This one’s actually pretty easy — maybe even easier than the roses, so if that didn’t scare ya off this one shouldn’t either. All you’re going to need is a small nail art brush (a pointed tip one vs. the slant) and whatever nail polish colors you want to use. I picked out Mattese Elite Tequila Sunrise (another scented number that I swear just smells like yellow nail polish) and e.l.f. Fire Coral for the flower petals, essence Lime Up! and China Glaze Entourage for the greenery, and essence Just Rock It! (a deep blue number instead of black) for the centers of the flowers.
I started with a white base coat because I knew the Tequila Sunrise was really thin and couldn’t stand up on its own. Here’s the thing: if you don’t feel comfortable filling in weird spaces with polish, instead of doing a white background you’re going to want to go ahead and put down a base with your dominant background color (just make sure you pick polishes that will easily be opaque over that color). But if you’re cool with nudging polish around and embrace the abstracted/impressionistic design of this, go ahead and start with white — your colors will pop more and you’ll end up using a little less polish, which will also keep your final product from being super bumpy.
With your base down, you’re going to go in and start placing your first round of flower petals. Get a little bit of polish on your brush and start at the outside of what would be a petal, sort of squiggling it around a little bit and then drawing the polish in to what will be the center of the flower. Remember, there’s no right or wrong here, and nothing has to be perfect! If you feel like one of the flowers goes completely off the rails you’ve got a few more rounds of polish coming so you can easily go back and cover it up later. If you’re starting with your lighter color you can also add a few random petals here and there to spread the color around a little. Don’t be afraid to let the brush tip dance around, you’re not shooting for perfect lines anywhere on this.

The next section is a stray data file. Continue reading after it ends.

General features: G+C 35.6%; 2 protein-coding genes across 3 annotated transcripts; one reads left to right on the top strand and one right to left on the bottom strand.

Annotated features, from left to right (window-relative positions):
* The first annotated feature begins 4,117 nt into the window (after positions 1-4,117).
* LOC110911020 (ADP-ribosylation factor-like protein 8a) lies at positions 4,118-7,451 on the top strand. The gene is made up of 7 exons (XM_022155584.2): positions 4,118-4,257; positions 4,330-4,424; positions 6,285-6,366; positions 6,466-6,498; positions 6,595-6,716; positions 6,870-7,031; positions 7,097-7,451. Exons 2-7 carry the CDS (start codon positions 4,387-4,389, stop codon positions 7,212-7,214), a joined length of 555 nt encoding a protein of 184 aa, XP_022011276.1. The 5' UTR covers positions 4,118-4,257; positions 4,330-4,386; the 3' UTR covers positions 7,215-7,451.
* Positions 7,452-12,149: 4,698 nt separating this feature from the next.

Step two is repeating the same, but this time with your second color. Go ahead and overlap some of the flowers too — not only a great way to cover areas you don’t like but will also add some depth to your finished product.
Next you’re filling in the background. If you already started with a color base you can skip this, otherwise take whatever color you want to be your main background hue and start filling in all the white areas.
With your secondary background color (something a shade off from your main color) go in and add some leafy hilights in the background. Again, if you missed a spot somewhere this is a good opportunity to patch it a little…
Finally the blue: use your brush to drop a dot of color in roughly the center of your flower and then pull them into the petal a little bit to add contouring. Slap a topcoat on that puppy and you’re done!